Richard Stallman’s article, “The Right to Read,” expresses the idea of illegal file sharing and the fear that the government or Software Protection Authority is an omniscient watchdog over our personal computer use. Could the government really track each and every one of us and monitor an individual’s file sharing habits?

People like the fictional character Dan Halbert should be the least of the government’s worries. In “The Right to Read,” Dan worries that the government will throw him in jail for letting someone just borrow his computer. He’s afraid Lissa will read his books, which would ultimately lead to an unfortunate run in with Central Licensing and the Software Protection Authority.

Certainly, illegally sharing files like books and music isn’t right, but in the digital world, there is a gray line between what counts as copyright violation and what is allowed. We’re warned about the illegality of burning music, yet most computers have the ability to burn CDs built right into the CD drive. It’s almost too easy.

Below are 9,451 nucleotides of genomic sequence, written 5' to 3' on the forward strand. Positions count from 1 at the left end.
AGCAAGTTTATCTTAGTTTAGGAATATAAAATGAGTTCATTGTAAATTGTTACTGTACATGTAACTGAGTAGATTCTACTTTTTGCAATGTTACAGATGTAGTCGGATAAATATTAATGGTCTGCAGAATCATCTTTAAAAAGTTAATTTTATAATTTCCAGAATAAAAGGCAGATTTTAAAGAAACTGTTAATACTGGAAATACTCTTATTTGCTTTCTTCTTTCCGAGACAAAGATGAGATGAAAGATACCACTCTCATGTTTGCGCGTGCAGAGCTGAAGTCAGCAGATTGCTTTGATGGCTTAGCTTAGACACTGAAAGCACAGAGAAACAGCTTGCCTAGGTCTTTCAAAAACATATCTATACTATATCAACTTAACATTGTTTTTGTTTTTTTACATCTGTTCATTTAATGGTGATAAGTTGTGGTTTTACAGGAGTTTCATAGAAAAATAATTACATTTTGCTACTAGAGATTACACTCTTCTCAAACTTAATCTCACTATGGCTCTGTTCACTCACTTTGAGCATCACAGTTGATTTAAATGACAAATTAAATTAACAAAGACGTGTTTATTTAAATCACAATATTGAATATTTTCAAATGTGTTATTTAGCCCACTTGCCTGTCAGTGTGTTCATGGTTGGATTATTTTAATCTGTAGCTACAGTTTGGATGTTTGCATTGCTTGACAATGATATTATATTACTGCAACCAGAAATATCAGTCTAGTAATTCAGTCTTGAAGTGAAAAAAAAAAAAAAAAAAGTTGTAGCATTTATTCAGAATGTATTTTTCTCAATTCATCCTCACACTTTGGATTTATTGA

In a generation when it’s easy to pay 99 cents for a song but even simpler to click “download” on an illegal music sharing site, the government is behind in trying to protect copyright laws and crack down on violators.

Last week in my New Media Frontiers class, I stated that the music industry can and should work to combat music piracy. However, being reactive by fining or jailing people for their actions isn’t the way to go about doing it. The government is currently watching the wrong people—they shouldn’t target the downloaders; instead, they should proactively seek out the pirates who create the illegal sites and shut them down. It seems like the most logical thing to do.

People like Ryan Lackey are the ones the government should be keeping an eye on. Lackey set up an offshore “electronic data haven” where people could store things that might fall in the gray area of file sharing. In this case, the government wouldn’t actually be able to stop Lackey (his company wasn’t just offshore—it’s was “off-government” too, meaning that the government had no jurisdiction over it). However, the government should seek out similar people who work to bend the already vague rules and stop them from opening the gates to illegal file sharing.

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